The kitchen countertops are black quartz, offering a strong visual contrast to the plywood. "Leïla and Xavier enjoy having friends over to sit at the kitchen island, which is the center of the space," says architect Catherine Milanese.

The cabinet handles in the kitchen are from Montreal-based Rainville Sangaré’s Bend collection.

A plywood-clad stair leads to the mezzanine, with an open black steel frame banister that allows a visual connection between the living space and the stairwell. "The banister had to be very open and light, so as not to visually reduce the living room space," says Milanese. "The whimsical design is the result of code-complying elements, and the desire to make the staircase as safe as possible for children. The resulting diagonal black steel elements bring a strong graphic effect to a very light structure."

Architect Catherine Milanese wanted to use a single material—fir plywood—for the stringer, the stairs, and the risers, visually integrating the stairway with the wood box that contains the mezzanine level.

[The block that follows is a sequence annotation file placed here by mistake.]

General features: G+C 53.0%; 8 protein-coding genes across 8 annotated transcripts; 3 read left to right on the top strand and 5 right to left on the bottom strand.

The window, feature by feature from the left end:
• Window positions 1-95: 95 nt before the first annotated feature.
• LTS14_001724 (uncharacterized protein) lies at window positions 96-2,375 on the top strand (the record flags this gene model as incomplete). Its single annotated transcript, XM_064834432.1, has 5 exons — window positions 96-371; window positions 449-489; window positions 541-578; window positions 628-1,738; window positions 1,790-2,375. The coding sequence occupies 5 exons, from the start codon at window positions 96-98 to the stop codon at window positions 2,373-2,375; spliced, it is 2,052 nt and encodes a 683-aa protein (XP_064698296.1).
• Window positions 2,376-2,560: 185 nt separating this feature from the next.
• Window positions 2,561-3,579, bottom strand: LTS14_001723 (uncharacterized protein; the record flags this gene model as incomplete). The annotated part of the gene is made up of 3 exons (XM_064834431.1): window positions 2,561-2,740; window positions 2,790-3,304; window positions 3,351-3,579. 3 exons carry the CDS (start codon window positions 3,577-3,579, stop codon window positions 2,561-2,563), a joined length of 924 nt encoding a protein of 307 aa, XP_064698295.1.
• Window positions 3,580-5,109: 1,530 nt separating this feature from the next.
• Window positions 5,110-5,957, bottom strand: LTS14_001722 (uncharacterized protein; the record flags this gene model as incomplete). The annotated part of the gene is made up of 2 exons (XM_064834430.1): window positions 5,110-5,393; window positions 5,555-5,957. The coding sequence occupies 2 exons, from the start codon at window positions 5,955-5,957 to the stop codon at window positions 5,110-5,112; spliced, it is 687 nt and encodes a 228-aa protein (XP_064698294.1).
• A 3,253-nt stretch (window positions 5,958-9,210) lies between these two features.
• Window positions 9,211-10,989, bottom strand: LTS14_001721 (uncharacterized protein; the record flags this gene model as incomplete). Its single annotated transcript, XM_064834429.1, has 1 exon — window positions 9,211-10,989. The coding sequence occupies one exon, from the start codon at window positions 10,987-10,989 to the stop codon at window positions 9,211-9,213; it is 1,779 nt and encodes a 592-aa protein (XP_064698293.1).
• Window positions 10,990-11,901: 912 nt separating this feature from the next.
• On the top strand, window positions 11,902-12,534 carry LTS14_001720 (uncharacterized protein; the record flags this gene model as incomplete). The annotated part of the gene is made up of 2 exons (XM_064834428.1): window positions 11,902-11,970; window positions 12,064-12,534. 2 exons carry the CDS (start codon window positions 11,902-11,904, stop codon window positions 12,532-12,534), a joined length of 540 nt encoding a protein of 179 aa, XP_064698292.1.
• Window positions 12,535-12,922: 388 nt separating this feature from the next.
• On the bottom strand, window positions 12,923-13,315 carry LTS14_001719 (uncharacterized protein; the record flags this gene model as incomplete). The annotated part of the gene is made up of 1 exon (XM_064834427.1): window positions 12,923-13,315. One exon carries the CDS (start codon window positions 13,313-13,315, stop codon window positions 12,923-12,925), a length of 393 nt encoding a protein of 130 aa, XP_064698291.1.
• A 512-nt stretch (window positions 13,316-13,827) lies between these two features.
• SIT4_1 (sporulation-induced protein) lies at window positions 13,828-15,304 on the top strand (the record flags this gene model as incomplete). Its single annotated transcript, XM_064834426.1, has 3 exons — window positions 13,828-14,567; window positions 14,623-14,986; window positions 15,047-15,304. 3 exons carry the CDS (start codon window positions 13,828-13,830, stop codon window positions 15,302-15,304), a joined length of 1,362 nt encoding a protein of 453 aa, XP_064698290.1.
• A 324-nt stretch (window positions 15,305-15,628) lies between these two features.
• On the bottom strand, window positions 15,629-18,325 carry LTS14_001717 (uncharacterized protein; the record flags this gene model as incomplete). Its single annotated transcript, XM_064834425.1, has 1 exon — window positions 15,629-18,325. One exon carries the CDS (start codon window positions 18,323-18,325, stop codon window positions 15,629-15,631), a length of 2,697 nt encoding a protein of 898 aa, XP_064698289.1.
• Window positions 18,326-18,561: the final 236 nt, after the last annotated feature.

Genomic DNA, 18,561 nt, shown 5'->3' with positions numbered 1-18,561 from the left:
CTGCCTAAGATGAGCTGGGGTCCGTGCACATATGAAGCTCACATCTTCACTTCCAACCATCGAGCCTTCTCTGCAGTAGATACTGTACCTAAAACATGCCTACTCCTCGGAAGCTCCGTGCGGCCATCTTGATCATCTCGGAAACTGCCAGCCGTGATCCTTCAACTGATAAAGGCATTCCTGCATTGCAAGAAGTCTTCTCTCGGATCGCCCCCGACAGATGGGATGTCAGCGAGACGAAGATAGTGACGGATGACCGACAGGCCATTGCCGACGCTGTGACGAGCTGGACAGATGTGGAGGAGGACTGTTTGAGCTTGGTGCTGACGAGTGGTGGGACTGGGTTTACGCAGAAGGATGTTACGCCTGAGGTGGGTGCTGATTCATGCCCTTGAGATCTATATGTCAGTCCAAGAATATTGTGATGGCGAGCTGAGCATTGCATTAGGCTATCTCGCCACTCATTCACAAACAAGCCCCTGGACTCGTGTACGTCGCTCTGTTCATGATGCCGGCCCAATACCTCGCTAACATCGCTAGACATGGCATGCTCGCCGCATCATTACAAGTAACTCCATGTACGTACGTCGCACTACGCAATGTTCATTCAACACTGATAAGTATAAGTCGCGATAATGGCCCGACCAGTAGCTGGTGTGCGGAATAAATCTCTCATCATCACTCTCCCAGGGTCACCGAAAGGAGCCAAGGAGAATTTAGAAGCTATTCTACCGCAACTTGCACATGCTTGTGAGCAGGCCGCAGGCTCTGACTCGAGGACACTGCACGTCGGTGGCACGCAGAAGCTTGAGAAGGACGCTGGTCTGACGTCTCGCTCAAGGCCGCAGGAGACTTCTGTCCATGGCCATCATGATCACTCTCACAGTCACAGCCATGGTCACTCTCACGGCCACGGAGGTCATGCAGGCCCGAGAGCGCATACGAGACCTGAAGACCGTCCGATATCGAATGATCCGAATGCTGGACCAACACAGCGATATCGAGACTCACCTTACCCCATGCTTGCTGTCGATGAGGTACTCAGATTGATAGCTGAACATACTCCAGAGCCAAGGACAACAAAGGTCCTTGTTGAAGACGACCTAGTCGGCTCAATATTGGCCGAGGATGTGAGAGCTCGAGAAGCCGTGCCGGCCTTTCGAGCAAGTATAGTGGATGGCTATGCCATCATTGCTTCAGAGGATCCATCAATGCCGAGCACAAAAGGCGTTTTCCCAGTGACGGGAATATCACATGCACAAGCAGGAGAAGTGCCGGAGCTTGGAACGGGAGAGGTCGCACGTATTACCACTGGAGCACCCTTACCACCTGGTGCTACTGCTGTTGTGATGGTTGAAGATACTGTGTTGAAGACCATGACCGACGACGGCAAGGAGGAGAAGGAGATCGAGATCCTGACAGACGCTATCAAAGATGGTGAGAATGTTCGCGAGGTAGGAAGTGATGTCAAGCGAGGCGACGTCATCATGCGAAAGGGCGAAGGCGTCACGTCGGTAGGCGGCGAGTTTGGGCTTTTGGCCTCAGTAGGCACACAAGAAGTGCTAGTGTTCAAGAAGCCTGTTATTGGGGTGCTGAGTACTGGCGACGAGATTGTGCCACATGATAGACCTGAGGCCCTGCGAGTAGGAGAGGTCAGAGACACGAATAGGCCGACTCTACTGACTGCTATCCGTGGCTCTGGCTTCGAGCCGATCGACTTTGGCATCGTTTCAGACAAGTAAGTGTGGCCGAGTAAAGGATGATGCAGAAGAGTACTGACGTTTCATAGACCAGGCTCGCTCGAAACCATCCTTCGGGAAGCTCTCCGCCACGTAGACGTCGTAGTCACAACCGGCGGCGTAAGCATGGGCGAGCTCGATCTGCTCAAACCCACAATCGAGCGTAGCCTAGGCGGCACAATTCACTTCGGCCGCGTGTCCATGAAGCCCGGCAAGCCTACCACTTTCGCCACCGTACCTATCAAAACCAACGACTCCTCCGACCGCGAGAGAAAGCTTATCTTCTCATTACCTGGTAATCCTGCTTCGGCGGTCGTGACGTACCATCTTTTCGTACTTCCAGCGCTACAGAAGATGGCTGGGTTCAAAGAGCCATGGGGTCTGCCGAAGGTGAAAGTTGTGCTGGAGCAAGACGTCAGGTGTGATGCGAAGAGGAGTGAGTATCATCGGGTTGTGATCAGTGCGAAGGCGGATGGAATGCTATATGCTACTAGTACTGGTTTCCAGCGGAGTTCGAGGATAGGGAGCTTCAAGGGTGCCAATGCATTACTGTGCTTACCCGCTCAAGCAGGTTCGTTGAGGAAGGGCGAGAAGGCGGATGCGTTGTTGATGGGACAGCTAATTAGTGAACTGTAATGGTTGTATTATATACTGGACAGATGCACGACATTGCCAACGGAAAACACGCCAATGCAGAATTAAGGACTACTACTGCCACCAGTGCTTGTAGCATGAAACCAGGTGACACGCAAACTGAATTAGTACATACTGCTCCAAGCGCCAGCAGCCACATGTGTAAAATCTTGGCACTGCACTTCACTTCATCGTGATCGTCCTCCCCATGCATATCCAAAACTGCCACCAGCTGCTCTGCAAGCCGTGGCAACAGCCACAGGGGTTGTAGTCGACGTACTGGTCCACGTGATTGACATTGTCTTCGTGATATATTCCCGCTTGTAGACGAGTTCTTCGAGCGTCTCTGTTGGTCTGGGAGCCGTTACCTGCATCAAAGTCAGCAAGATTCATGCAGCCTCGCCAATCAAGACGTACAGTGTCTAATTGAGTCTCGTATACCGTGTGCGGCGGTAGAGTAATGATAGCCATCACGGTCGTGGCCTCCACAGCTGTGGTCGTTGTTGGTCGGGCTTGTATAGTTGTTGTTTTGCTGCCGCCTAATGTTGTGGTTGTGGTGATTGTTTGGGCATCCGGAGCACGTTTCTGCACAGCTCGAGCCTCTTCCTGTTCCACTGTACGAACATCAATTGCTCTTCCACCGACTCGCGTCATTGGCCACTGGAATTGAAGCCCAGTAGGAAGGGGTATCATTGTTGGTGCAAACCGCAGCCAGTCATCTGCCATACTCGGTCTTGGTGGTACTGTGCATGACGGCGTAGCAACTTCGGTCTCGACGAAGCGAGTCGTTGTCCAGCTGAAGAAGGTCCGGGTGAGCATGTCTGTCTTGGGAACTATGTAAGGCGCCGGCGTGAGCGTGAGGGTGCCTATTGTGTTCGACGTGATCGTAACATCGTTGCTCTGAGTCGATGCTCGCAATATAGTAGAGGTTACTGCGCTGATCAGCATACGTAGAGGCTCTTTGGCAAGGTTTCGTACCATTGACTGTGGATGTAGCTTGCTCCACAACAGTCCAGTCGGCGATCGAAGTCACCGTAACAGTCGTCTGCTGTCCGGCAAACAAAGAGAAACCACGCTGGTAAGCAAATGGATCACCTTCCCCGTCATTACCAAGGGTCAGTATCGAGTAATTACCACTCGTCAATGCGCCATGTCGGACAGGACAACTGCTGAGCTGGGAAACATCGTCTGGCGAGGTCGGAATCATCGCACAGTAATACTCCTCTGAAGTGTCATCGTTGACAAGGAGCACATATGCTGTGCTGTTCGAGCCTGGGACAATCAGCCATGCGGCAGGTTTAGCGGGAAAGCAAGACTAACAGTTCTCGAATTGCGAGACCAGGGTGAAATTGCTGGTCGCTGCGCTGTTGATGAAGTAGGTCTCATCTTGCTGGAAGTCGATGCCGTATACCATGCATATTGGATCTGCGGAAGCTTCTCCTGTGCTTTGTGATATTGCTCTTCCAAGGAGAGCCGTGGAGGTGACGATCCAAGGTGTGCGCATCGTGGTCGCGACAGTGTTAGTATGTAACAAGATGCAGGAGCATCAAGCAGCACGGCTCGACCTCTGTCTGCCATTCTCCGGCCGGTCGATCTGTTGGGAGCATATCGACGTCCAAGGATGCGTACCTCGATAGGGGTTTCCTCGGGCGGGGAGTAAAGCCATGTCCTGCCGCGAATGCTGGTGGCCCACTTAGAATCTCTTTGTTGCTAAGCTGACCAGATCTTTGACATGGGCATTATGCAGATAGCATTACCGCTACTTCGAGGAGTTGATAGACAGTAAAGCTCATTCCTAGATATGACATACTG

Leïla works as an industrial designer, and it was a key part of the brief that the materials and details of the interior be carefully considered.

The project, excluding taxes and fees, cost CA$320,000 to build—CA$ 100,000 for the ground floor renovation, and CA$220,000 for the second level and mezzanine. "The budget was met, which is a rare feat in renovation projects," says Milanese. "The clients love their new home because it matches their personalities and lifestyle. I think that is a crucial quality in any residence."

Before and after second-floor plans of Wood Box by MOA Architecture show how the space has been reconfigured.

Mezzanine plan and section of Wood Box by MOA Architecture